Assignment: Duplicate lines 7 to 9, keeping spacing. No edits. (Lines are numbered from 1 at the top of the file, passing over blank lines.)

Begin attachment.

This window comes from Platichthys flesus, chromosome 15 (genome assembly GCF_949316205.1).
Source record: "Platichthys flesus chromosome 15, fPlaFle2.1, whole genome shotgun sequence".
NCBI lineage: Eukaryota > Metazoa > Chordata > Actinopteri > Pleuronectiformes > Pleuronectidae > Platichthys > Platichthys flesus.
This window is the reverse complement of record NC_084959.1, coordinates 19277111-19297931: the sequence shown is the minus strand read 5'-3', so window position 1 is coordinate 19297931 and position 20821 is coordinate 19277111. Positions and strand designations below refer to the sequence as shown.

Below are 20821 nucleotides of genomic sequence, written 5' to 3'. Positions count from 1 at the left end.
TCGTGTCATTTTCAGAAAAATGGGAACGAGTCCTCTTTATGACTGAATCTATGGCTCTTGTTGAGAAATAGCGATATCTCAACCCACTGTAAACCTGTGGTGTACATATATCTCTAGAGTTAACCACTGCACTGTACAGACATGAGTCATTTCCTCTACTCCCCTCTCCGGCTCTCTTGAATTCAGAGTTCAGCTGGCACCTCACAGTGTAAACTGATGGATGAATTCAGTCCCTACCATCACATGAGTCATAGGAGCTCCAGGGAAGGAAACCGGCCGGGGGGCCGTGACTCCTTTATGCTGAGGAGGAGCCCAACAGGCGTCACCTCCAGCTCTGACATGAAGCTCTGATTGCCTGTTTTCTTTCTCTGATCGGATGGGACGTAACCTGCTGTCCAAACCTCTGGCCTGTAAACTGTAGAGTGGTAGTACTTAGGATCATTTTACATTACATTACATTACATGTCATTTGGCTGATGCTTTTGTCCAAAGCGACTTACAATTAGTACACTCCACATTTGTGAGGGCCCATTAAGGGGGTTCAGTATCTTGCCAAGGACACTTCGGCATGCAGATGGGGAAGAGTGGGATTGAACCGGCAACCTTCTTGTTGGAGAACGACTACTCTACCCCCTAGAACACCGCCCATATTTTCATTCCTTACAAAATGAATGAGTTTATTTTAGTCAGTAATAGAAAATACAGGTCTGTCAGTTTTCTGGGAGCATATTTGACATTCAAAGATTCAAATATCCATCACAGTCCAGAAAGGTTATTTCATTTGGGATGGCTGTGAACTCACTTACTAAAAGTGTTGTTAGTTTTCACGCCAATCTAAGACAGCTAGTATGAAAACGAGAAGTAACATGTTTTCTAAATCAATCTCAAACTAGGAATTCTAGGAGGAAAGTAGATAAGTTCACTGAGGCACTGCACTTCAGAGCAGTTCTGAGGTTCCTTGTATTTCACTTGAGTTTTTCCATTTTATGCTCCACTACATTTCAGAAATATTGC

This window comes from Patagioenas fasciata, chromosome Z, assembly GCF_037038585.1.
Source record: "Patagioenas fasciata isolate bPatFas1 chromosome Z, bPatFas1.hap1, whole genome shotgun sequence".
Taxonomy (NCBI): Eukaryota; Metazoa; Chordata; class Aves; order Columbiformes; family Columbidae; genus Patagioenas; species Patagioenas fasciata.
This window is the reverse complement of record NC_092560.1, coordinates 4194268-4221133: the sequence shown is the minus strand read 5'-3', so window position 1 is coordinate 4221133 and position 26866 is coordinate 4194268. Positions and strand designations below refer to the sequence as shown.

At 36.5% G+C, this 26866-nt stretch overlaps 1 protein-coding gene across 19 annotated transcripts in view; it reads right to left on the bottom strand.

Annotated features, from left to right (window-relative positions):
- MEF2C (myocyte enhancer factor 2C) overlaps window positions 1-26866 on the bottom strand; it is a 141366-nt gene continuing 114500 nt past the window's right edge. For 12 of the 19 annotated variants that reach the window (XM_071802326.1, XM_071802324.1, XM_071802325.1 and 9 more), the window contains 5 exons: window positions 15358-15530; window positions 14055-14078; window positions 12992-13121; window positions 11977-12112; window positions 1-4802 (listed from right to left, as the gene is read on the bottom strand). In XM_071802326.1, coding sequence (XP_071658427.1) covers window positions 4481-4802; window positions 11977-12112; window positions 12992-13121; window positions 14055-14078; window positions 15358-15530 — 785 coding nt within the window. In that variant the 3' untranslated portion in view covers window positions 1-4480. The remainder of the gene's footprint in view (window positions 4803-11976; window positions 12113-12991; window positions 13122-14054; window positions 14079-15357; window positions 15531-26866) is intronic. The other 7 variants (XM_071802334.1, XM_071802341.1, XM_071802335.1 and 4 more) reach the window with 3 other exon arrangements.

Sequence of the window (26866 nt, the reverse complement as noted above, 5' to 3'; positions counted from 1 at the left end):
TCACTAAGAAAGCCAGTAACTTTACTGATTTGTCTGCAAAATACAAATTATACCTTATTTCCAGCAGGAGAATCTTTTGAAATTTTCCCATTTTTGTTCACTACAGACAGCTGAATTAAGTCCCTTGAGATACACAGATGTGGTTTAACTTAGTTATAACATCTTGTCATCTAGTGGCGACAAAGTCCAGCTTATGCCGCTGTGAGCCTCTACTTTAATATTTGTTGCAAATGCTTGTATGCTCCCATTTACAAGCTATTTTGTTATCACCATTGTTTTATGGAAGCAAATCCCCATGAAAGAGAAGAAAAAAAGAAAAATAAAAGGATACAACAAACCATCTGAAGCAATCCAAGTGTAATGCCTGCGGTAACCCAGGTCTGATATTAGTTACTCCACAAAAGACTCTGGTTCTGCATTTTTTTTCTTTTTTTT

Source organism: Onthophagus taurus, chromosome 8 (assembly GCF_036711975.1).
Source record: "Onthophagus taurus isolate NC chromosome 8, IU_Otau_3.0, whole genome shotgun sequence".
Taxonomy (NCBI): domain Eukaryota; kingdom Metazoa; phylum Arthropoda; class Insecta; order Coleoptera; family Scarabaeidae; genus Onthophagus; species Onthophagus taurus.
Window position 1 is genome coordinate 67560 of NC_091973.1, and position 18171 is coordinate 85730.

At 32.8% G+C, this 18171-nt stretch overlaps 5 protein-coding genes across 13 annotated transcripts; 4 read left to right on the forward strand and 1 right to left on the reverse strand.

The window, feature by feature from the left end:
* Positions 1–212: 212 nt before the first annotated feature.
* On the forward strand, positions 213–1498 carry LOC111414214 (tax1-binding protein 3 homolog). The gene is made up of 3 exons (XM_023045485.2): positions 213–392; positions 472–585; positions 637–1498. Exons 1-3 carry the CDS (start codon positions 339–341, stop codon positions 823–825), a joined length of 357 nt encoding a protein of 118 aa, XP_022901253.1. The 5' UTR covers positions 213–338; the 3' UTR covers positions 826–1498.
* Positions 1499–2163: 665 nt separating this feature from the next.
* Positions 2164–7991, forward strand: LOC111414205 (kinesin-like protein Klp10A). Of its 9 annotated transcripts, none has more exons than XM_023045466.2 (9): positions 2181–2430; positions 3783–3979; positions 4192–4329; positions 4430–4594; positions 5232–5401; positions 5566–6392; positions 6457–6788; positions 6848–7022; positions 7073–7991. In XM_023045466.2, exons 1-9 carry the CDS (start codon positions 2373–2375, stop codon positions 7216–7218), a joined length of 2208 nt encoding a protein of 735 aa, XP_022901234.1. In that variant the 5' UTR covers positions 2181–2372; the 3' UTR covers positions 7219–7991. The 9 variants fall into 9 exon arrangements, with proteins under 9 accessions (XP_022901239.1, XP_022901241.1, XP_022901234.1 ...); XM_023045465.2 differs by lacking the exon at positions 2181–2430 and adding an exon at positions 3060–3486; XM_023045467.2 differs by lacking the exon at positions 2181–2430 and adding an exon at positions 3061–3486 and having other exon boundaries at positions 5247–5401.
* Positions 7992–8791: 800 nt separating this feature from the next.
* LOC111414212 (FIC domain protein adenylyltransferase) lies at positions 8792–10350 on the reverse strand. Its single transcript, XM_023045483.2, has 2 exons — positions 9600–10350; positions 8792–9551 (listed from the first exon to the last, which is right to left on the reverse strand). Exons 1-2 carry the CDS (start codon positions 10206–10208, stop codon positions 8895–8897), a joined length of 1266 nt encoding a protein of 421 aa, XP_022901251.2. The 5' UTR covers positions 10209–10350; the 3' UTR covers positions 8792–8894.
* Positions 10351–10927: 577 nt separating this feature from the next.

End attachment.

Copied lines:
This window comes from Patagioenas fasciata, chromosome Z, assembly GCF_037038585.1.
Source record: "Patagioenas fasciata isolate bPatFas1 chromosome Z, bPatFas1.hap1, whole genome shotgun sequence".
Taxonomy (NCBI): Eukaryota; Metazoa; Chordata; class Aves; order Columbiformes; family Columbidae; genus Patagioenas; species Patagioenas fasciata.